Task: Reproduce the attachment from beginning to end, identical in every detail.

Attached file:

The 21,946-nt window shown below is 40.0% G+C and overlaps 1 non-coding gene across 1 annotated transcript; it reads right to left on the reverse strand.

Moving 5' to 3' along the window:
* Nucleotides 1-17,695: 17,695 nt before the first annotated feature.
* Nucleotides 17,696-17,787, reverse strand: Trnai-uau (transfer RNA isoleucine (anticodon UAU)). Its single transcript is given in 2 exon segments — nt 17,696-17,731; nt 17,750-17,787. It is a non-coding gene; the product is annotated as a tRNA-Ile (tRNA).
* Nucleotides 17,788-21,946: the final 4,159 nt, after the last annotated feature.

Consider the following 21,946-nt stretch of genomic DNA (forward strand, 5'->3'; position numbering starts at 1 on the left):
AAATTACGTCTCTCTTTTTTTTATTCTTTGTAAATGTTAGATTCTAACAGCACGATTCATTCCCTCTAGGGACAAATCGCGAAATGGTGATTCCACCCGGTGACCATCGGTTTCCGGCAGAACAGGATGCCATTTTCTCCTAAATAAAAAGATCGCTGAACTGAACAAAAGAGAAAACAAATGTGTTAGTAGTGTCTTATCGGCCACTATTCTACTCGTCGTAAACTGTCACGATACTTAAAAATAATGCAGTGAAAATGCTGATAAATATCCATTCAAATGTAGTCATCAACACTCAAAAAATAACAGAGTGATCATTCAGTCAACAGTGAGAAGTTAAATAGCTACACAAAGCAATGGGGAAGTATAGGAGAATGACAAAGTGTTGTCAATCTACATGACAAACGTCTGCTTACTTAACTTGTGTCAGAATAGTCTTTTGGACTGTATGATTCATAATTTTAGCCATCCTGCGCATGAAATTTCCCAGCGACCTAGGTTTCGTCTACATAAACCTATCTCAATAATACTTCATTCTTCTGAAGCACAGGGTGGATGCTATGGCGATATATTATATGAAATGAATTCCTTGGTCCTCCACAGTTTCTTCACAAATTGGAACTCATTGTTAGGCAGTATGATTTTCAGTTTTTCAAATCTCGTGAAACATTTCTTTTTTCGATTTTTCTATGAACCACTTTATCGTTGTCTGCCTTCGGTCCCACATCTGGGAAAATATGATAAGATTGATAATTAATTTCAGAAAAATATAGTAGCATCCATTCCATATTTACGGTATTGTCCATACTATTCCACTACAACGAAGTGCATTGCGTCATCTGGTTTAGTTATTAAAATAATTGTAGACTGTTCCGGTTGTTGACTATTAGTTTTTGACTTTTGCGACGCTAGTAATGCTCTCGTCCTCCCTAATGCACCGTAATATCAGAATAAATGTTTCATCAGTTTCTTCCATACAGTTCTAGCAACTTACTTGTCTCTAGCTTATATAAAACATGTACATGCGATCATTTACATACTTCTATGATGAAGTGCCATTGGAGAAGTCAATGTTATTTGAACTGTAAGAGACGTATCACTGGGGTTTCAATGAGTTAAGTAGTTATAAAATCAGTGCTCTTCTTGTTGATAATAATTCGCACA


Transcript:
The 21,946-nt window shown below is 40.0% G+C and overlaps 1 non-coding gene across 1 annotated transcript; it reads right to left on the reverse strand.

Moving 5' to 3' along the window:
* Nucleotides 1-17,695: 17,695 nt before the first annotated feature.
* Nucleotides 17,696-17,787, reverse strand: Trnai-uau (transfer RNA isoleucine (anticodon UAU)). Its single transcript is given in 2 exon segments — nt 17,696-17,731; nt 17,750-17,787. It is a non-coding gene; the product is annotated as a tRNA-Ile (tRNA).
* Nucleotides 17,788-21,946: the final 4,159 nt, after the last annotated feature.

Consider the following 21,946-nt stretch of genomic DNA (forward strand, 5'->3'; position numbering starts at 1 on the left):
AAATTACGTCTCTCTTTTTTTTATTCTTTGTAAATGTTAGATTCTAACAGCACGATTCATTCCCTCTAGGGACAAATCGCGAAATGGTGATTCCACCCGGTGACCATCGGTTTCCGGCAGAACAGGATGCCATTTTCTCCTAAATAAAAAGATCGCTGAACTGAACAAAAGAGAAAACAAATGTGTTAGTAGTGTCTTATCGGCCACTATTCTACTCGTCGTAAACTGTCACGATACTTAAAAATAATGCAGTGAAAATGCTGATAAATATCCATTCAAATGTAGTCATCAACACTCAAAAAATAACAGAGTGATCATTCAGTCAACAGTGAGAAGTTAAATAGCTACACAAAGCAATGGGGAAGTATAGGAGAATGACAAAGTGTTGTCAATCTACATGACAAACGTCTGCTTACTTAACTTGTGTCAGAATAGTCTTTTGGACTGTATGATTCATAATTTTAGCCATCCTGCGCATGAAATTTCCCAGCGACCTAGGTTTCGTCTACATAAACCTATCTCAATAATACTTCATTCTTCTGAAGCACAGGGTGGATGCTATGGCGATATATTATATGAAATGAATTCCTTGGTCCTCCACAGTTTCTTCACAAATTGGAACTCATTGTTAGGCAGTATGATTTTCAGTTTTTCAAATCTCGTGAAACATTTCTTTTTTCGATTTTTCTATGAACCACTTTATCGTTGTCTGCCTTCGGTCCCACATCTGGGAAAATATGATAAGATTGATAATTAATTTCAGAAAAATATAGTAGCATCCATTCCATATTTACGGTATTGTCCATACTATTCCACTACAACGAAGTGCATTGCGTCATCTGGTTTAGTTATTAAAATAATTGTAGACTGTTCCGGTTGTTGACTATTAGTTTTTGACTTTTGCGACGCTAGTAATGCTCTCGTCCTCCCTAATGCACCGTAATATCAGAATAAATGTTTCATCAGTTTCTTCCATACAGTTCTAGCAACTTACTTGTCTCTAGCTTATATAAAACATGTACATGCGATCATTTACATACTTCTATGATGAAGTGCCATTGGAGAAGTCAATGTTATTTGAACTGTAAGAGACGTATCACTGGGGTTTCAATGAGTTAAGTAGTTATAAAATCAGTGCTCTTCTTGTTGATAATAATTCGCACA